The opposition leader did not come to a decision on whether Labour would back a Brexit deal of its own.
Labour leader Jeremy Corbyn announced on Tuesday that his party would back Remain in any referendum on a Conservative Brexit deal, heralding a major shift in policy.
After a Shadow Cabinet meeting, Corbyn wrote to party members to spell out the plan following consultation with unions and policy officials.
Whoever becomes the new prime minister should have the confidence to put their deal, or no deal, back to the people in a public vote,” he wrote.
In those circumstances, I want to make it clear that Labour would campaign for Remain against either no deal or a Tory deal that does not protect the economy and jobs.
Late Monday the bosses of 12 major trade unions agreed Labour should back Remain in a referendum on any Tory Brexit deal or no-deal departure giving Corbyn the green light.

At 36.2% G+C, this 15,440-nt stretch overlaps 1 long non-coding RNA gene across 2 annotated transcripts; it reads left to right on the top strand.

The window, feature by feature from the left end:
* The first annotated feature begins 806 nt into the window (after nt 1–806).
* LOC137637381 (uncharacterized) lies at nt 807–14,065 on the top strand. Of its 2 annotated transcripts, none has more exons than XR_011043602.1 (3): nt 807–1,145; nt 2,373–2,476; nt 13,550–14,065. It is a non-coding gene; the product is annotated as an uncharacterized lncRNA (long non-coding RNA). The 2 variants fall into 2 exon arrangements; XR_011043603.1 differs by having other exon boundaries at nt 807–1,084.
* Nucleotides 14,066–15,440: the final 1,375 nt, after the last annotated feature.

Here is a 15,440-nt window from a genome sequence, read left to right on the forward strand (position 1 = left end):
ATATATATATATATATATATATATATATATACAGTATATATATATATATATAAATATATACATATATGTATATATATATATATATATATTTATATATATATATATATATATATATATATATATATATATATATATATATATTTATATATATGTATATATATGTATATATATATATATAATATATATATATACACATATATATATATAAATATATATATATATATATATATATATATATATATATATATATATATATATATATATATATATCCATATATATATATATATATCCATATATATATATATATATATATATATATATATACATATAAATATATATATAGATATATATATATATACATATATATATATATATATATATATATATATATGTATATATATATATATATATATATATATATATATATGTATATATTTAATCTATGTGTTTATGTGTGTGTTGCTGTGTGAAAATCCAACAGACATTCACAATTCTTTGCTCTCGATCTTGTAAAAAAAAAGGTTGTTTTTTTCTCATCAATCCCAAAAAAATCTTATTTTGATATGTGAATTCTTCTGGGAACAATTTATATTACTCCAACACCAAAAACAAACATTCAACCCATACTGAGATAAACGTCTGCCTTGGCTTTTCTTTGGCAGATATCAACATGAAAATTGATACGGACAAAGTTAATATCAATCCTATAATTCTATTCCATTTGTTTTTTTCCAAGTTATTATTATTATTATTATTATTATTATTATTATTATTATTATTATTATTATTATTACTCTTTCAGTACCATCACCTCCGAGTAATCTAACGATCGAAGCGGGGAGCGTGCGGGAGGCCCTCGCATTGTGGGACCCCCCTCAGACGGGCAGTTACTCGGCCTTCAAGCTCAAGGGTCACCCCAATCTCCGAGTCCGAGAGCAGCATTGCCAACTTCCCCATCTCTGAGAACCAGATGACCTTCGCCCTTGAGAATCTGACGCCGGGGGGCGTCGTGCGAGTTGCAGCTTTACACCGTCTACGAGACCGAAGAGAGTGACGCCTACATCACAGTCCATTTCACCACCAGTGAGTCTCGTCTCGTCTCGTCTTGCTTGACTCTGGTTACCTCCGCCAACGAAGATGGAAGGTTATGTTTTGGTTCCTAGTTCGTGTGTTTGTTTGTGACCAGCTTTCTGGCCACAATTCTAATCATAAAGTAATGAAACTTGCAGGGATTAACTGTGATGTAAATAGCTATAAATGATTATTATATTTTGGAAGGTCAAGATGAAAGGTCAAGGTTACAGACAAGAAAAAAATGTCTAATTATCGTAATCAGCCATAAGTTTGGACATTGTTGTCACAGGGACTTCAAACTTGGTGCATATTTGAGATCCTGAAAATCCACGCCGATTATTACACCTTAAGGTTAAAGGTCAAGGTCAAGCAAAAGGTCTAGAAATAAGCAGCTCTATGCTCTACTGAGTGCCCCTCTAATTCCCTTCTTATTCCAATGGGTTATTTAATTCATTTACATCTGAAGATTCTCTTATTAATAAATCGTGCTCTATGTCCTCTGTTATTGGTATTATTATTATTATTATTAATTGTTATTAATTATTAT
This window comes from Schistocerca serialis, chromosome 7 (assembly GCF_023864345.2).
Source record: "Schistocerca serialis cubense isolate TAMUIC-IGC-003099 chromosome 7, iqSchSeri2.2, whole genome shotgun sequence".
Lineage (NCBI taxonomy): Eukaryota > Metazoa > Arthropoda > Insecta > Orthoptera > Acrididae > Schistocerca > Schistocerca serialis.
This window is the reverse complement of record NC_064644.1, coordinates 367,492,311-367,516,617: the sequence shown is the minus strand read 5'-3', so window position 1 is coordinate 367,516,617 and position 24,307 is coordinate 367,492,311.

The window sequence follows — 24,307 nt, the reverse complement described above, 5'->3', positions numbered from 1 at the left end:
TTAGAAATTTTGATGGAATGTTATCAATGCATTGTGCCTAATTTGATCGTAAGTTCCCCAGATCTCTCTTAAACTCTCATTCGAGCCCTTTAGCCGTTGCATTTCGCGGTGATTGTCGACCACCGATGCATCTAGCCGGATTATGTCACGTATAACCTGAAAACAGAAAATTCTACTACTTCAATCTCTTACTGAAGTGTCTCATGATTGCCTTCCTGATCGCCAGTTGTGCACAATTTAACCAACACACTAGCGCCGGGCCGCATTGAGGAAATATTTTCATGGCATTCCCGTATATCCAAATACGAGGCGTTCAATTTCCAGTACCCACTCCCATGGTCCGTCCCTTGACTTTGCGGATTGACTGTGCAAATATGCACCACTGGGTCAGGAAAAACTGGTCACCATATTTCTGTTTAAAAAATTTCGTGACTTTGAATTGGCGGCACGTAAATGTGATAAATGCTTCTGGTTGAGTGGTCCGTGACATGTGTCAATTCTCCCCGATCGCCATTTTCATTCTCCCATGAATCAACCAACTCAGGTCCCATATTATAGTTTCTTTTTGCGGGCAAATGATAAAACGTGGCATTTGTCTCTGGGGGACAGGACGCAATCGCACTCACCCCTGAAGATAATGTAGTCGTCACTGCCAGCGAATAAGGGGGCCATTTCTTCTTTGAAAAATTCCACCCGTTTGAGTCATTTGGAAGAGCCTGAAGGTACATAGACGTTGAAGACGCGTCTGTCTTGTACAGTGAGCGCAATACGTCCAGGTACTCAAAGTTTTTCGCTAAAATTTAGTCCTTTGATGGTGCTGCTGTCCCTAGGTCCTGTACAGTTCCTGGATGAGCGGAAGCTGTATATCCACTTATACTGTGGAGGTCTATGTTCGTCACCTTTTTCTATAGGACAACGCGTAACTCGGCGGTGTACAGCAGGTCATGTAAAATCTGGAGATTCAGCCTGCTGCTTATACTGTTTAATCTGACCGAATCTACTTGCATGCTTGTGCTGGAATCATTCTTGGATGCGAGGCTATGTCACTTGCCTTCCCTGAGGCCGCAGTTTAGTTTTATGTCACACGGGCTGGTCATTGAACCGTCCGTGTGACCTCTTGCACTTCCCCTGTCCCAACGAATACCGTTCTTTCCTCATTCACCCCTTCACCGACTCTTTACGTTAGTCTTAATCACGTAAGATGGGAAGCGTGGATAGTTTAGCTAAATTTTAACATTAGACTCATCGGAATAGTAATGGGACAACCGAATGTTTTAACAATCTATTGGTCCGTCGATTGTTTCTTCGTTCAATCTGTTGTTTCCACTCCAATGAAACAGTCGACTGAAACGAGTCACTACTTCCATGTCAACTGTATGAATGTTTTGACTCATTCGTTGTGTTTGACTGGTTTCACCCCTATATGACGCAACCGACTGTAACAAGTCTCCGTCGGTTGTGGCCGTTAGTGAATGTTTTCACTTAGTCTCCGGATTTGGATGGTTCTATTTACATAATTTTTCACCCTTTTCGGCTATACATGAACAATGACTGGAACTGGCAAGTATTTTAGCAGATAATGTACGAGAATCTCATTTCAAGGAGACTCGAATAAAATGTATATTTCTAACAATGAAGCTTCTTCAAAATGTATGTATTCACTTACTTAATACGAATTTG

In the event of a general election, the unions said, Labour should promise to renegotiate the Brexit deal and put it to a referendum, but the party should decide at the time whether to back its own deal or Remain in a public vote.
However, Labour’s new policy does not cover any manifesto commitment officials said it only covers the incoming Conservative prime minister.
The move is likely to buoy Labour members and MPs calling for a second EU referendum, while angering Labour MPs in pro-Leave seats who want Brexit delivered.
Former Labour MP Chuka Umunna, now a member of the anti-Brexit Liberal Democrats, accused Corbyn of yet another fudge.He said on Twitter the Labour leadership wanted to keep open the door to standing on a pro-Brexit platform in a General Election or supporting it in government